Lucas Giolito Has Future Cy Young Credentials

Giolito has had a breakout 2019, posting a 3.20 ERA and 1.10 WHIP.

Bruce Levine
August 28, 2019 - 9:11 am
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CHICAGO (670 The Score) -- In one of the most important developments of the White Sox's third rebuilding season, right-hander Lucas Giolito has asserted himself both as the team's ace and also one of the top pitchers in the American League.

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So as Astros teammates Gerrit Cole and Justin Verlander compete neck and neck for the AL Cy Young award this season, how far away is Giolito from elevating him to that elite status?

"All Lucas needs is sustained success," said catcher James McCann, who caught Verlander and Nationals ace Max Scherzer previously while playing for Detroit. "When you talk about any great pitchers of all time like we assume Verlander and Scherzer are, it's continued success year after year after year. So the only way to do that is the longevity of your career. Lucas can be that kind of pitcher."

Giolito is 14-7 with a 3.20 ERA and 1.10 WHIP in 26 starts. In a 3-1 loss to the Twins on Tuesday in which he threw six innings of two-run ball, Giolito struck out nine to pass the 200-strikeout mark for the first time in his career. He's the first White Sox right-hander to reach that threshold since Javier Vazquez in 2008.

Giolito is fifth in the AL in ERA, sixth in WHIP and sixth in strikeouts. Giolito has a 4.7 WAR, per Fangraphs, which ranks fourth in the AL behind Rangers right-hander Lance Lynn (5.8), Rays right-hander Charlie Morton (5.2) and Cole.

Giolito's breakthrough has come after an ugly 2018, posting a 6.13 ERA and 1.48 WHIP. He struck out 6.5 batters per nine innings last season, a mark that has jumped to 11.6 this year. He also issued an AL-worst 90 walks in 2018, walking 4.7 batters per nine innings. That mark has dropped to 3.1.

"Considering the kind of year I had last season and the adjustments I made, I knew I could be that kind of pitcher," Giolito said. "Getting my walks down was the number one focus as far as stats went."

Giolito has also improved on the mental side of the game, overcoming in-game adversity better.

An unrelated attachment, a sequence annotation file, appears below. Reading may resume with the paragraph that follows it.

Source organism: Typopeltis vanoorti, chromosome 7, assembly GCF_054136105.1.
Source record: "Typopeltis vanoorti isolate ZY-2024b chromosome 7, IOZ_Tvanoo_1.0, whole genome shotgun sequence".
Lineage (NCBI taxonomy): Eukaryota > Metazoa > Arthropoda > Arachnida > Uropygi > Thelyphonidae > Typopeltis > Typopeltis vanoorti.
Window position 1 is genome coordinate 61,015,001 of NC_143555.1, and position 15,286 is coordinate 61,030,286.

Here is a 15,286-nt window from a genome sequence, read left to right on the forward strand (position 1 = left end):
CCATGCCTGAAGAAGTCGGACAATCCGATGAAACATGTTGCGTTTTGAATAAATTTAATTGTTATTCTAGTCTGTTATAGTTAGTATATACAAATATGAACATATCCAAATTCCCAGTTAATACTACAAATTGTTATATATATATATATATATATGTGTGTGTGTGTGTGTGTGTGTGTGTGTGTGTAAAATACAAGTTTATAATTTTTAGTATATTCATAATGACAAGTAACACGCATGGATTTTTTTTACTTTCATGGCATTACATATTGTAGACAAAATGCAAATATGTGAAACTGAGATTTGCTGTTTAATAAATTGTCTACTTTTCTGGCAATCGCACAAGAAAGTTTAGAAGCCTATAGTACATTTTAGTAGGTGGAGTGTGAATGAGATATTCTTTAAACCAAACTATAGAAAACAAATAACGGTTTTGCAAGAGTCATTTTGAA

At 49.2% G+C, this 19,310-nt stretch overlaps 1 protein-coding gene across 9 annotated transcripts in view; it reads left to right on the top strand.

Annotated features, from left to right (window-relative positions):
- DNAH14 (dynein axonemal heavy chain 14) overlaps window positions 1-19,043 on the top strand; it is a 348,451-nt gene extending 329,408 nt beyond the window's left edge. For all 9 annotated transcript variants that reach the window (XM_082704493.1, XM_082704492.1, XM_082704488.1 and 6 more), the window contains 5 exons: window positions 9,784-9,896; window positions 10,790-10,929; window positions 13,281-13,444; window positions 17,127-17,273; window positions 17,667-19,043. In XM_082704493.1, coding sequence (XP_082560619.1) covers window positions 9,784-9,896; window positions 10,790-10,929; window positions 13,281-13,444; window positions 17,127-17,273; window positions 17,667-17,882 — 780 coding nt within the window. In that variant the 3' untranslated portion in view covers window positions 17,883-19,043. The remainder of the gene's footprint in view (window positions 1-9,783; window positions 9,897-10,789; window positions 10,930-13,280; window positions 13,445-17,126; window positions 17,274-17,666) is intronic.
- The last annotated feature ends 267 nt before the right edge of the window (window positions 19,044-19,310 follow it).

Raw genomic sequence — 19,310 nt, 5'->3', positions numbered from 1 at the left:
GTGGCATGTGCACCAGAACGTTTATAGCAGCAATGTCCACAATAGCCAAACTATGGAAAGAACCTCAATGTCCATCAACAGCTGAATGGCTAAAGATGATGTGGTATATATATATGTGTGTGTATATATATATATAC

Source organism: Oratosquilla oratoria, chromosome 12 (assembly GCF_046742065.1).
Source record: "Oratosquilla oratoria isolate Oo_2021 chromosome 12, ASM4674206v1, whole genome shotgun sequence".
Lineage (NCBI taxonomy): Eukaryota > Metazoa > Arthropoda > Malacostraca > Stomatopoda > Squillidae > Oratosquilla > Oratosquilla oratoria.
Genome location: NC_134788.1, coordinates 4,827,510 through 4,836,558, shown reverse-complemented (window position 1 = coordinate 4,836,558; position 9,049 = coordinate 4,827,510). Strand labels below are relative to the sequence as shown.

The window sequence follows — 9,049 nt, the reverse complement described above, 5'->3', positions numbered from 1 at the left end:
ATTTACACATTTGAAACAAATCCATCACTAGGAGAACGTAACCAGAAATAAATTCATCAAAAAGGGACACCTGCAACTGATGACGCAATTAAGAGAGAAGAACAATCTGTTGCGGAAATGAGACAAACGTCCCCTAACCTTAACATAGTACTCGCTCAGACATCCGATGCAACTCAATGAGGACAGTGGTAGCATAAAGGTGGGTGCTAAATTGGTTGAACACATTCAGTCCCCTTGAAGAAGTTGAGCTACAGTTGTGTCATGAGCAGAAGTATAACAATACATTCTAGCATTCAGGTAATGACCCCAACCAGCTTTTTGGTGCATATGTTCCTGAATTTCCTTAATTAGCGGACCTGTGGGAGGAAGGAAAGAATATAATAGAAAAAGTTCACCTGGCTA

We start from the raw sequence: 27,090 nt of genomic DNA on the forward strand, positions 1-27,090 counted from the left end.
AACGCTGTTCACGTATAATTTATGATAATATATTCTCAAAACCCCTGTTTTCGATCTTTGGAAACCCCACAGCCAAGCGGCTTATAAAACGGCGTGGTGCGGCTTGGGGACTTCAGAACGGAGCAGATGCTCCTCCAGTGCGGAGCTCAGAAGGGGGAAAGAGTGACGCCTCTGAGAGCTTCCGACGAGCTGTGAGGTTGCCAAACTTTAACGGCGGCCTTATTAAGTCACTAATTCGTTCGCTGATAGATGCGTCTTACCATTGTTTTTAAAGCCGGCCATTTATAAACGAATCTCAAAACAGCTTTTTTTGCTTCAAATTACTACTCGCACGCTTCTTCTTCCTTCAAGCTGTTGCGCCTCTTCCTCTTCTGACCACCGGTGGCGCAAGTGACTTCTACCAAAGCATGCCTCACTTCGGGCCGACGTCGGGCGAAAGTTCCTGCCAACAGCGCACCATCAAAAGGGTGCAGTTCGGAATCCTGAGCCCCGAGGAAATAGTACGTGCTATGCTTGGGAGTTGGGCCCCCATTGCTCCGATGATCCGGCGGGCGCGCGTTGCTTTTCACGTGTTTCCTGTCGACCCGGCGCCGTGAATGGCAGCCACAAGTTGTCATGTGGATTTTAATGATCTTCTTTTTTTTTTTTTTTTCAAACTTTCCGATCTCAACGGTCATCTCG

"His experience last year enabled him to go into the offseason and figure it out," White Sox manager Rick Renteria said. "I really think he will continue to build on that. This has been new territory for him at this level in terms of the success he has had. He is understanding what it takes each game to be the best that day and concentrate on that."

Learning to win on days in which one doesn't have his best stuff is a hallmark of all great pitchers. Giolito is making progress in that regard. Teammate Ivan Nova noted that Giolito has "the same arm action for all of his pitches," which makes a batter's task challenging even if Giolito's stuff isn't its sharpest.

"Once you get the work done before your next start, it all comes down to competing on that day regardless of what is working or not working for you," Renteria said. "Those adjustments are what you learn as a major league. Just him going out and competing and getting through tough moments has been the biggest key for him"

Giolito has acknowledged that self-doubt contributed to his struggles in past seasons, a hurdle he believes that he has now overcome.

"So much of what we do as prospects is about development," Giolito said on Inside the Clubhouse on 670 The Score recently. "So when you get to the big leagues, it's all still development. You must at some point learn to compete and find the inner competitor inside. When you're here, it's all about competing and winning. That development switch must get turned off when you learn it's about pitching that day with what you have and live and die with it. It took about two years for me to figure it out. Others might get it in two weeks. You eventually learn to trust and believe in yourself all over again."

Bruce Levine covers the Cubs and White Sox for 670 The Score. Follow him on Twitter @MLBBruceLevine​.